13 May Environmental 101: dirt diligence and understanding environmental risks
If you don’t know about the surface and subsurface conditions of your site before construction, you are likely to make those discoveries while your project is being built. You’re much better off doing some “dirt diligence” and uncovering any environmental risks.
While the conditions of the site are unlikely to change during construction, the cost of dealing with any issues only increases with time, and the number of available solutions only goes down with time. The earlier you can discover any potential issues, the more successful your project will be.
Risk in the development process can be divided up into two main categories: future risk and risk in the existing conditions.
Future risks are things that can be predicted in the present but cannot be known for certain. They include things like unknown future demands for space, inflation and construction material costs, and rezoning and entitlement risks.
Existing conditions risks are things that can be investigated and known in the present. They can be further broken down into two categories: risk in the land and risk in any existing structures on the land.
For this article we will focus on existing conditions risks, and specifically risks in the land and not existing structures, because every project has land but not every project has existing structures on the land.
The main categories of land risk are geotechnical, environmental, survey, planning, and utility.
Understanding the Risk
I have often described the role of a developer as that of a risk mitigation strategist. The more a developer understands the risk, the more flexibility and options they have in a project.
There are also financial implications tied to risk. The more risk in a project, the more financially conservative the developer’s projections need to be if they want the project to be financially viable.
As mentioned above, one of the unique differences about risk in due diligence is that the level of risk is limited because the developer doesn’t yet own the land. The more a developer understands the risks—or better yet, the lack of risks―associated with the property, the more certainty they can have in the existing conditions before closing.
Defining the Risk
The impact of a risk typically has two components: the likelihood of the risk impact happening and the magnitude of the risk outcome. If a situation has a low level of impact and a low likelihood of happening, then it can be defined as low risk. Alternatively, if the situation has a high level of impact and a high likelihood of happening, then it is a high risk.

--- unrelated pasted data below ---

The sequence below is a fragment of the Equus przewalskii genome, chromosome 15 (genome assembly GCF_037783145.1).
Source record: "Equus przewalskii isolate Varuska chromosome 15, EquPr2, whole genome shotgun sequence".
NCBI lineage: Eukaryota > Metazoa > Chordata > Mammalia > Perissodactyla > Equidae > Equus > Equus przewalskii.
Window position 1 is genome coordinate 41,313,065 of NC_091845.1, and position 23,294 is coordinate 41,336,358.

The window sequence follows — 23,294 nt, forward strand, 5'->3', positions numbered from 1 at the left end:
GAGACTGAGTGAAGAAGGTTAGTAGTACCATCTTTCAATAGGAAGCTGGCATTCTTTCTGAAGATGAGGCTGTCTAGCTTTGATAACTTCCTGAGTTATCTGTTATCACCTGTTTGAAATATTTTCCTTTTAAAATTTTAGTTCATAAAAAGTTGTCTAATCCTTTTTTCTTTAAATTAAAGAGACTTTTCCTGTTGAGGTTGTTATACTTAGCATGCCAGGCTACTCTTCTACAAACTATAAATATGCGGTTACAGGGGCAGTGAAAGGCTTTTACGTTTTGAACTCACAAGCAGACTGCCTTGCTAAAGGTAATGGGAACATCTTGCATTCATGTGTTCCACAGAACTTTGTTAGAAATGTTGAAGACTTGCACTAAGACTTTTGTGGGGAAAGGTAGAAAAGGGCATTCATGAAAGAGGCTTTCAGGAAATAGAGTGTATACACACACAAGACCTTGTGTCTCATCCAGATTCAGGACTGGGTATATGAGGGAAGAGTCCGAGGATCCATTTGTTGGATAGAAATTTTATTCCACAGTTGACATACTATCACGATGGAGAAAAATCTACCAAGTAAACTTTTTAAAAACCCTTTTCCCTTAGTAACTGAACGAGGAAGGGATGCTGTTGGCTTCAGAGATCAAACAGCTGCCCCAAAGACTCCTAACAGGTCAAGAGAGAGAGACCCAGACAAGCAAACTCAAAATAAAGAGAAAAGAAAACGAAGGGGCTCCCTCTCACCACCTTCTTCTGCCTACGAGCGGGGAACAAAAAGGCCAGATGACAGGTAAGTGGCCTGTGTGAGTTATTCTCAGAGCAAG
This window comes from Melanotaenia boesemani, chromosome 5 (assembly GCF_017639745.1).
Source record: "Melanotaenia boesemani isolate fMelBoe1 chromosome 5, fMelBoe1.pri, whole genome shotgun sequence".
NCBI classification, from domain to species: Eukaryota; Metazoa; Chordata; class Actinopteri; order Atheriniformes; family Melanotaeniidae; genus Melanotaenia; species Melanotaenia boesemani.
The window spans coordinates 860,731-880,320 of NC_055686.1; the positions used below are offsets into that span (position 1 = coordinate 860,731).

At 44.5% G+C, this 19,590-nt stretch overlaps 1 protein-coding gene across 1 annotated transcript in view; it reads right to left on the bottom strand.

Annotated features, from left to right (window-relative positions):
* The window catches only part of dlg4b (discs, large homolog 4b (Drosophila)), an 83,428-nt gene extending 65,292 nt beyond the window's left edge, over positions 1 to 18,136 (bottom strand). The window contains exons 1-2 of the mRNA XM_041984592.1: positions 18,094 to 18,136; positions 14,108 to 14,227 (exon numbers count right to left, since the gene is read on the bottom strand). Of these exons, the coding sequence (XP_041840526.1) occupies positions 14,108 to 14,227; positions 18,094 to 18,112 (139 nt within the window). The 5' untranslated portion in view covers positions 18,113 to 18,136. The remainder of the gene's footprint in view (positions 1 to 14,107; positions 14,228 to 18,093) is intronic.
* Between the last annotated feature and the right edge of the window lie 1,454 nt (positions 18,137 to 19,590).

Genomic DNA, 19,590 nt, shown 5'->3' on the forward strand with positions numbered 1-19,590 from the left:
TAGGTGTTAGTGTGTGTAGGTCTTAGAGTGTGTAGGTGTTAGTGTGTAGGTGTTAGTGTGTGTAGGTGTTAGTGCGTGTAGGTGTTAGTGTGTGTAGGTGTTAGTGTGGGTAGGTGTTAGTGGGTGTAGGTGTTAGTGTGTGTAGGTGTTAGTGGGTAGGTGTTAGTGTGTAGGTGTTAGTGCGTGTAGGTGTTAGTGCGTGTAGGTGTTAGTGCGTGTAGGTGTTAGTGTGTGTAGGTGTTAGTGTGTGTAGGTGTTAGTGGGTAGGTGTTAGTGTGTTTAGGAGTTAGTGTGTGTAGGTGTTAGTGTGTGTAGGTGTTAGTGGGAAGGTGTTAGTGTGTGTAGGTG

High- and low-risk events can be pretty simple to understand. The more challenging aspects of risk are usually in the middle. Also, while some risks operate on a spectrum between high and low impact and probability, some risks are binary, meaning they either happen or they don’t.
Types of Risks
As mentioned above, the risks in our dirt diligence stage fall into five main categories: geotechnical, environmental, survey, planning, and utility.
Geotechnical risk is associated with the physical characteristics and content of the soils on the site. Understanding the quality and types of soils is critical to understanding what types of buildings are suitable to build on that site. Understanding the soils also helps a developer understand what level of soil improvement or foundation design is required to build the desired project.
If grading and excavation are required on a project―which is often the case―having an understanding of the presence and depth of rock on the site is also critical. Rocky soils make it more difficult and expensive to dig. If layers of rock are present and close enough to the surface to cause impacts to the project, blasting or other physical means of removing the rock are often required, at higher cost to the project team.
One of the main challenges with rock is that the presence of rock is not always consistent, but testing every square inch of soil is impractical and cost prohibitive.
While a building foundation can be shifted in design to avoid rocky soils, utility lines present another issue. Certain utilities need to be located underground, and with larger sites the amount of rocky soil removed for a long trench can be expensive.
Another geotechnical risk is unsuitable soil. Unsuitable soil can mean naturally occurring soft soils with a high level of organic materials or non-naturally occurring soils or fill material that were placed on site by a previous owner. On older sites in populated areas or farmland, it’s not uncommon to find unregistered trash dumps buried on site.
Environmental risks can include soil and groundwater contamination, stream and wetland impacts, flooding, and endangered species.
Soil & Groundwater
Soil contamination is often the result of a previous use for the site where a spill or a failure in an existing buried storage tank occurred. As mentioned above, sometimes other items like trash are buried on site that can cause contamination. Some soil and groundwater contamination is caused by known factors, while other contamination is caused by agents that at the time of use were thought to be harmless.